However, there are many beneficial medicinal plants. The cheapest and most commonly used plant-derived drug is salicylic acid – aspirin – extracted from the bark of the willow tree.
The periwinkle (Vinca) plant contains dozens of alkaloids, some of which have been extracted and used to treat childhood cancers, including leukemia. Taxol, made from the bark of the yew tree that grows on the US Pacific Coast, is used for the treatment of breast, ovarian, lung, bladder, prostate, melanoma, esophageal and other cancers. “Milk” from the fig tree can make warts caused by the papilloma virus disappear, said Bolotin.
Curare, an alkaloid plant extract, was used by South and Central American tribes to poison arrows. The toxin kills animals but in humans causes weakness of skeletal muscles.
It was utilized in surgery as a muscle relaxant until more effective drugs replaced it, said Bolotin, who added that his younger brother is a cardiac surgeon and has used it on patients.
A friend of his who visited India some years ago was infected with intestinal parasites, and no conventional drugs eliminated them. When she visited him in Ecuador, a native expert made her a type of tea from a plant.
“She drank the liquid, which was tasteless, and from then on, her parasites were gone,” Bolotin said.
He also showed a film of an Indian shaman who took two leaves of a plant and burned them on a skewer before pounding them into a black powder. The powder proved to stop bleeding immediately, prevent infection and to aid in quick repair of broken skin. “But it could have caused harm as well. You have to test such compounds before you make drugs out of them.”
In looking for qualified shamans in the rain forest, Bolotin advises asking three different, independent people to recommend one. “Then it’s likely he is good.”
When the Hadassah Academic College scientist himself came down with malaria but had no conventional medication handy, a shaman offered him tea he made from a plant, and his fever disappeared almost immediately.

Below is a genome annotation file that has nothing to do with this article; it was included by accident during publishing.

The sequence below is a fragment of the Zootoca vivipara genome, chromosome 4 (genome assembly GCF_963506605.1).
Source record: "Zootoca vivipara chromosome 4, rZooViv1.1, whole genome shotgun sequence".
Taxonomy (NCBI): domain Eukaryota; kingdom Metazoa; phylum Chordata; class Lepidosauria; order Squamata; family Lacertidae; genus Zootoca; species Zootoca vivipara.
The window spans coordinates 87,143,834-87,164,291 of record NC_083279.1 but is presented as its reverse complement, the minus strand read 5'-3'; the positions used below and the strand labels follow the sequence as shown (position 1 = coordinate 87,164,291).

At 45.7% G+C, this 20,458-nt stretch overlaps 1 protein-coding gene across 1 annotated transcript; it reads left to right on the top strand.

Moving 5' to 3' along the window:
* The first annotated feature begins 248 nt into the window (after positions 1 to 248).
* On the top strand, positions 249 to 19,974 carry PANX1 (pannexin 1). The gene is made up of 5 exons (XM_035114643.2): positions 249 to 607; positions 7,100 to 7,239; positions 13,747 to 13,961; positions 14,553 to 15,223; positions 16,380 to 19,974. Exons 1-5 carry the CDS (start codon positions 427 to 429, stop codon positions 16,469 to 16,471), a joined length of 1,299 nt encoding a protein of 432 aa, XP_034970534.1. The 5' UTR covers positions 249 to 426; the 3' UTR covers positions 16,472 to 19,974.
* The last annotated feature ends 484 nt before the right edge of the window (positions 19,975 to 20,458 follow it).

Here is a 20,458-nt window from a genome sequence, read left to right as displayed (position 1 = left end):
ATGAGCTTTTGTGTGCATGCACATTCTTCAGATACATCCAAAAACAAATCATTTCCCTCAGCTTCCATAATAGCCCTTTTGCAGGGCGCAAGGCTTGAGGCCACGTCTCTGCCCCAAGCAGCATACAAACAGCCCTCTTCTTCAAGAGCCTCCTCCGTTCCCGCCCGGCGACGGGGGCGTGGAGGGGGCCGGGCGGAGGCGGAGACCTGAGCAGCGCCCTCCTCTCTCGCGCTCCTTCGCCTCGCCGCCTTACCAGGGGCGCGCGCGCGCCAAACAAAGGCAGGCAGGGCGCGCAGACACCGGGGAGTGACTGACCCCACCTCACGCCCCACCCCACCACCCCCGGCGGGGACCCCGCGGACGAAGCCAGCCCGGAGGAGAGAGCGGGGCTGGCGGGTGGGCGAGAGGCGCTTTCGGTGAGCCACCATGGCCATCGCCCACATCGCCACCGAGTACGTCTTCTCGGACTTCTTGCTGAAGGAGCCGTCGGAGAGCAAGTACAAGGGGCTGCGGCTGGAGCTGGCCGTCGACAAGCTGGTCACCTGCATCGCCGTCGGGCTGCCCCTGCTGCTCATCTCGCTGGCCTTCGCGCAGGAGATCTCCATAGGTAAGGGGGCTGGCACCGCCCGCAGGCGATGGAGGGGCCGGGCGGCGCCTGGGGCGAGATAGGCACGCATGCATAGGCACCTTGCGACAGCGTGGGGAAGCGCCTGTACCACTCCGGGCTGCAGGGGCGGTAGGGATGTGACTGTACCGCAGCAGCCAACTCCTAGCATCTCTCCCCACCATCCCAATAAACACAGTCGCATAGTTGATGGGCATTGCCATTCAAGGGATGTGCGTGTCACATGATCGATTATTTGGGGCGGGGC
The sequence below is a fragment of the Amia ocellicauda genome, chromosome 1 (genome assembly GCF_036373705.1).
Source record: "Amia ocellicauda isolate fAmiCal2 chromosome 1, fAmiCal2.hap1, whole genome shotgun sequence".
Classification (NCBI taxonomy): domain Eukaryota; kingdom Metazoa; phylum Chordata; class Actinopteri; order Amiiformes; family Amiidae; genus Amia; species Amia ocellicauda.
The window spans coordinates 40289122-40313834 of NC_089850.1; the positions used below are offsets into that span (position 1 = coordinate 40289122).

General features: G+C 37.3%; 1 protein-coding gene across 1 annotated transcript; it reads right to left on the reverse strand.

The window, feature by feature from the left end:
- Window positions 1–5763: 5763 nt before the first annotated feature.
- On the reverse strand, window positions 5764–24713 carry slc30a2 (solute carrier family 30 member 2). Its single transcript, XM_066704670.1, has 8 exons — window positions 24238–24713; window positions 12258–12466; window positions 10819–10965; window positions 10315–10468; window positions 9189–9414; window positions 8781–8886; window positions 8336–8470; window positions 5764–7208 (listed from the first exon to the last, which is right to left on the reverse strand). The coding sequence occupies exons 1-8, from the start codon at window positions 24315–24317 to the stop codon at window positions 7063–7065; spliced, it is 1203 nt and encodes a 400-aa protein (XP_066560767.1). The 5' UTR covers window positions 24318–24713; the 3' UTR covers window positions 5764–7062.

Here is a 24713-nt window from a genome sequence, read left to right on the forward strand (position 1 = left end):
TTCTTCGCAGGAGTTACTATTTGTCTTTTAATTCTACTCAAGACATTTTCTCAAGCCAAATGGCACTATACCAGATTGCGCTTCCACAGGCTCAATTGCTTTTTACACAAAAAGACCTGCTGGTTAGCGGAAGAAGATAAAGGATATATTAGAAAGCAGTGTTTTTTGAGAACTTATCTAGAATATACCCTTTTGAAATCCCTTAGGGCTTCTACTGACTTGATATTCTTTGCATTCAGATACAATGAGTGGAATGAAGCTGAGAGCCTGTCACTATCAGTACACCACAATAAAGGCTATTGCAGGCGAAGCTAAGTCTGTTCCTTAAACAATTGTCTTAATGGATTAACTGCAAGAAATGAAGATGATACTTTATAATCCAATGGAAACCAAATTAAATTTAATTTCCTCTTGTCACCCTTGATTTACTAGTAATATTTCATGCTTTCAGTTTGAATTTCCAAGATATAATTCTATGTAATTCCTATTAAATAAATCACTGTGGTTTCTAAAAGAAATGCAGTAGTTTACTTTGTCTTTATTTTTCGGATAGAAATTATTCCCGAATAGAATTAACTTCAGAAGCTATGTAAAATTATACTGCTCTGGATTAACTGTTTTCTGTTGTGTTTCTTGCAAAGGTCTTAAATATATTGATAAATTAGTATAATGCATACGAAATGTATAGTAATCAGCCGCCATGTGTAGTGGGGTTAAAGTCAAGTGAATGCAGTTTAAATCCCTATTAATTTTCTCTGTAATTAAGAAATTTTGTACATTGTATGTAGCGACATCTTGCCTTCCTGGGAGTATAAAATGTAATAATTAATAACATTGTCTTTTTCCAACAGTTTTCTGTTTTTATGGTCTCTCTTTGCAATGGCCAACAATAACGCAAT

PROF. MARY Ann Lila of North Carolina State University’s Human Health Institute discussed the plant discoveries her team made for translation into the marketplace. “Everybody in America knows they should be eating nutritious food, but instead of consuming five cups of vegetables and fruits per day, they eat an average of maybe 1.8 cups. In Israel, the figure is probably higher.
Americans still prefer to go to fastfood restaurants instead of cooking nutritious food themselves.”
The plants her team collected in North Carolina and other states were made into cell cultures, tested on lab animals and examined for the presence of antioxidants, changes in gene expression and cell death. From proven phytoactive medicine, Lila continued, “it’s a long way to bring something to the consumer.”
They were commissioned to produce highly nutritious extracts of fruit and vegetable for US soldiers, binding it in shelf-stable form for combat rations.
“Our soldiers gobble up a lot of junk food, but the US Army is frustrated when they try including better foods that the soldiers refuse to eat,” she explained. In the field, soldiers and backpackers can’t take fresh produce with them; they’re too heavy, and they spoil quickly.
In Lila’s lab, for fruit they decided to work on muscadine grapes, whose pigments are full of beneficial antioxidants, mixed with hemp flour and soy protein isolates. For a vegetable, they chose kale leaves, from which they made juice, which was added to whey protein made from milk without adding sugar. The resulting “energy bars” were tested in two labs and found by soldiers to be delicious as well as having a long-shelf life.
“Such bars can be eaten by astronauts at the International Space Station.
We are working on this too,” she reported.
Lila’s lab decided to help sportsmen who push themselves to the limit, causing their immune systems to get weak and exposing them to colds and the flu. “We tested athletes, who are willing to do anything to excel, on treadmills. The resulting supplement we developed was a protein polyphenol called Nutrasorb. We found that the number of viral infections decreased when they ate them. They can make a different and are very popular among athletes today.”